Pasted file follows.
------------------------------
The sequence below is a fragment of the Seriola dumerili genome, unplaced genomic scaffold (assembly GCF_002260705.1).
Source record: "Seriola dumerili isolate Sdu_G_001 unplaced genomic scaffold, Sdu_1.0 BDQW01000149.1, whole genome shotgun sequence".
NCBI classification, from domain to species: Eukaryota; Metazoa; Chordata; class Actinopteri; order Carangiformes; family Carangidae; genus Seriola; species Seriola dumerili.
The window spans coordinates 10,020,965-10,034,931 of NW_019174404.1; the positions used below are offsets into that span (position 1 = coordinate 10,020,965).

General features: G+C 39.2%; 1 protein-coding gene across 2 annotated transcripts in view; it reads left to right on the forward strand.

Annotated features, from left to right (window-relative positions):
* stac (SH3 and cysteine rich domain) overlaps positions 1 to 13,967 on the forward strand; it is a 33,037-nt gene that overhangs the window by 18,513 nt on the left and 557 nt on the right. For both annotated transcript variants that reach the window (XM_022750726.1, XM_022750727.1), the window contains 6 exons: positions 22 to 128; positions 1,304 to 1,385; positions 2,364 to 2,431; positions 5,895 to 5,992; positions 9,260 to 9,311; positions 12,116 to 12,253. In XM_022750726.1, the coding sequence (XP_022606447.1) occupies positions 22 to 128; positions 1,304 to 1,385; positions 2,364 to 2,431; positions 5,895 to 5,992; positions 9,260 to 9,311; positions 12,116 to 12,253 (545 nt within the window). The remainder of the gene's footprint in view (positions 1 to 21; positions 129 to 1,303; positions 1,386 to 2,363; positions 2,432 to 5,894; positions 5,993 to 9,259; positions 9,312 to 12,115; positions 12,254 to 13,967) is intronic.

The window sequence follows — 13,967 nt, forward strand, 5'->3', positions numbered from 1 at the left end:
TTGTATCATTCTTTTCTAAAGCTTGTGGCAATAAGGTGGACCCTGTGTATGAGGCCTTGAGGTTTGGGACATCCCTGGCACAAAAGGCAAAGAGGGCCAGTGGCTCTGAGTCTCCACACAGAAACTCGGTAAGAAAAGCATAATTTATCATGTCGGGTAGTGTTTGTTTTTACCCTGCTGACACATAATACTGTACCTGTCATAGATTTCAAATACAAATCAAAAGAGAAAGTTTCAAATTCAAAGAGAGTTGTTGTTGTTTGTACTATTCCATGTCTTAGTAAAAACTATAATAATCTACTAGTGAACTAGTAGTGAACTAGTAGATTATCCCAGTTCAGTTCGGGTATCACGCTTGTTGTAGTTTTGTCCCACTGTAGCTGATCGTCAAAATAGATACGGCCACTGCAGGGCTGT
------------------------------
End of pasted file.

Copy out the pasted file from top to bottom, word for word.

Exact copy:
The sequence below is a fragment of the Seriola dumerili genome, unplaced genomic scaffold (assembly GCF_002260705.1).
Source record: "Seriola dumerili isolate Sdu_G_001 unplaced genomic scaffold, Sdu_1.0 BDQW01000149.1, whole genome shotgun sequence".
NCBI classification, from domain to species: Eukaryota; Metazoa; Chordata; class Actinopteri; order Carangiformes; family Carangidae; genus Seriola; species Seriola dumerili.
The window spans coordinates 10,020,965-10,034,931 of NW_019174404.1; the positions used below are offsets into that span (position 1 = coordinate 10,020,965).

General features: G+C 39.2%; 1 protein-coding gene across 2 annotated transcripts in view; it reads left to right on the forward strand.

Annotated features, from left to right (window-relative positions):
* stac (SH3 and cysteine rich domain) overlaps positions 1 to 13,967 on the forward strand; it is a 33,037-nt gene that overhangs the window by 18,513 nt on the left and 557 nt on the right. For both annotated transcript variants that reach the window (XM_022750726.1, XM_022750727.1), the window contains 6 exons: positions 22 to 128; positions 1,304 to 1,385; positions 2,364 to 2,431; positions 5,895 to 5,992; positions 9,260 to 9,311; positions 12,116 to 12,253. In XM_022750726.1, the coding sequence (XP_022606447.1) occupies positions 22 to 128; positions 1,304 to 1,385; positions 2,364 to 2,431; positions 5,895 to 5,992; positions 9,260 to 9,311; positions 12,116 to 12,253 (545 nt within the window). The remainder of the gene's footprint in view (positions 1 to 21; positions 129 to 1,303; positions 1,386 to 2,363; positions 2,432 to 5,894; positions 5,993 to 9,259; positions 9,312 to 12,115; positions 12,254 to 13,967) is intronic.

The window sequence follows — 13,967 nt, forward strand, 5'->3', positions numbered from 1 at the left end:
TTGTATCATTCTTTTCTAAAGCTTGTGGCAATAAGGTGGACCCTGTGTATGAGGCCTTGAGGTTTGGGACATCCCTGGCACAAAAGGCAAAGAGGGCCAGTGGCTCTGAGTCTCCACACAGAAACTCGGTAAGAAAAGCATAATTTATCATGTCGGGTAGTGTTTGTTTTTACCCTGCTGACACATAATACTGTACCTGTCATAGATTTCAAATACAAATCAAAAGAGAAAGTTTCAAATTCAAAGAGAGTTGTTGTTGTTTGTACTATTCCATGTCTTAGTAAAAACTATAATAATCTACTAGTGAACTAGTAGTGAACTAGTAGATTATCCCAGTTCAGTTCGGGTATCACGCTTGTTGTAGTTTTGTCCCACTGTAGCTGATCGTCAAAATAGATACGGCCACTGCAGGGCTGT